Monday October 28, 2019 • GAR 4.100
12:00 PM – 1:30 PM
How do we think about newness in an aesthetic and commercial medium such as cinema? This talk explores this question with attention to the Indian new wave of the late 1960s-1970s. There is much controversy around the point that the body of films referred to as the Indian new wave were different from mainstream films as well as art films that preceded them. Yet, contemporary critics and film scholars acknowledge that there was a ferment in Indian cinema during this period not witnessed before or since. Taking a historical approach, and with close attention to some key films, I lay out a history of the Indian new wave.
Dr. Rochona Majumdar is associate professor of South Asian Languages and Civilizations, and Cinema and Media Studies, at the University of Chicago. A historian of modern India, her interests span histories of Indian cinema, gender and marriage in colonial India, postcolonial history and theory, and intellectual history.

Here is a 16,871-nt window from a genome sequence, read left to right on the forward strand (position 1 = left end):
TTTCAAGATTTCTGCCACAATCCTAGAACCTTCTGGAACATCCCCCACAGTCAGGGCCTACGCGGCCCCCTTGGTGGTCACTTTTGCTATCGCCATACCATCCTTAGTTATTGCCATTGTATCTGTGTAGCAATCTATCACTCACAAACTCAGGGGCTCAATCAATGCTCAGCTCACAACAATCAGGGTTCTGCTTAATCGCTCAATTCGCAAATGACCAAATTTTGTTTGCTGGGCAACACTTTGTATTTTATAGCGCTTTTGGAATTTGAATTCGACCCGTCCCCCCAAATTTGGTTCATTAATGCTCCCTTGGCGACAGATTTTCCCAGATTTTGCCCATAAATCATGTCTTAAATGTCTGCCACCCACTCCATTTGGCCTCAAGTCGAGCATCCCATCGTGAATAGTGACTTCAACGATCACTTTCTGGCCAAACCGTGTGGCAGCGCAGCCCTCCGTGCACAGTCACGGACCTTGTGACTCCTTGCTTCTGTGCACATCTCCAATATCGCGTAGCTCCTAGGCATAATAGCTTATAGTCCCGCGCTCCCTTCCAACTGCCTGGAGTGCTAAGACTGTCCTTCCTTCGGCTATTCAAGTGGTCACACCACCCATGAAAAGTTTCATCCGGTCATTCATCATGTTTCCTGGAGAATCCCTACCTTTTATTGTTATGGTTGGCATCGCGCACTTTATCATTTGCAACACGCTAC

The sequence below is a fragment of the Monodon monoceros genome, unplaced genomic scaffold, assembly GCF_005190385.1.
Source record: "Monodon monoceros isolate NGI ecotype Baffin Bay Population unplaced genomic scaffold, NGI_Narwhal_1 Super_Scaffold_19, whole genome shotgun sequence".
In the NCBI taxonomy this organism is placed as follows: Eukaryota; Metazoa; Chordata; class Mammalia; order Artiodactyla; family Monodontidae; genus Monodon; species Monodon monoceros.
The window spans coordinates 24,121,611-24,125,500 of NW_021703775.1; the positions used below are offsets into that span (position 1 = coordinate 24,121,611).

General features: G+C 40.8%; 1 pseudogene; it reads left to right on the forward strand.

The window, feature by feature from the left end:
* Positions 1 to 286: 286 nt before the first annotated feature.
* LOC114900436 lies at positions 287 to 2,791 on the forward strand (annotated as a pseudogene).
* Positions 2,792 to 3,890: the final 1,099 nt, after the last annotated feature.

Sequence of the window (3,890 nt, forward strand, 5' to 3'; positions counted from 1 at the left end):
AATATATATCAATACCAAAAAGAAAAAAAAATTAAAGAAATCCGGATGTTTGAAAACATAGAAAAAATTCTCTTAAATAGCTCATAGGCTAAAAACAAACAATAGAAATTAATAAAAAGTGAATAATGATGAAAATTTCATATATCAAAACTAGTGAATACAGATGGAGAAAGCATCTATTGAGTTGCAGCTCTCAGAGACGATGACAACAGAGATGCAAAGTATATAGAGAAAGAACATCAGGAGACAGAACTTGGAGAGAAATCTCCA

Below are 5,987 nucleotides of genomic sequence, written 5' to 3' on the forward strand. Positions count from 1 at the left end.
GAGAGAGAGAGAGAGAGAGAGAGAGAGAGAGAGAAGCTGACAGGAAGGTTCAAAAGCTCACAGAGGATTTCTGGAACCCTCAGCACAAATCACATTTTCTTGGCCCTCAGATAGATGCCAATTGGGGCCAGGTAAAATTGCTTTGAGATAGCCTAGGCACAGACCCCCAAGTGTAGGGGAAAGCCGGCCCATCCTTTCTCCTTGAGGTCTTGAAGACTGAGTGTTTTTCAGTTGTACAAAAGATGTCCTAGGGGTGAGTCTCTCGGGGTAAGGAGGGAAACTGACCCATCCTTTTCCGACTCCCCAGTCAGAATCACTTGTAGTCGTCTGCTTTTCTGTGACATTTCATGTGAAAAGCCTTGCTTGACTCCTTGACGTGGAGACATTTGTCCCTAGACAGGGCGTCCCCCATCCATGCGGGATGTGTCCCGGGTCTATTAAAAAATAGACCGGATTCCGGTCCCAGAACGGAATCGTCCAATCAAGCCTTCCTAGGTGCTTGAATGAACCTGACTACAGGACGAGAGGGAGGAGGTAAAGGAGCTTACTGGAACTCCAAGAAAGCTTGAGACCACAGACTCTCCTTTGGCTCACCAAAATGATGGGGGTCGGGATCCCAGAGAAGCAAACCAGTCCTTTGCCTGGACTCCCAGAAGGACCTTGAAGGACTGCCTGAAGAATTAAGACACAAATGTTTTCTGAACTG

Her second book, Writing Postcolonial History (London: Bloomsbury Academic, 2010), is the first book to comprehensively analyze the impact of postcolonial theory on history writing. The book covers an array of historical writings ranging from histories of the Middle Ages to contemporary empires, from settler colonialism to issues of race, gender, and migration.
Currently, Majumdar is engaged in writing a history of Indian art cinema. She focuses on the ways in which filmmakers like Satyajit Ray, Ritwik Ghatak, and Mrinal Sen, reflected on their practice as ‘good’ ‘meaningful’ cinema. These conceptions were often at odds with the ways in which their films were received. Majumdar pays close attention to the film society scene in India as a densely documented space to study film reception.
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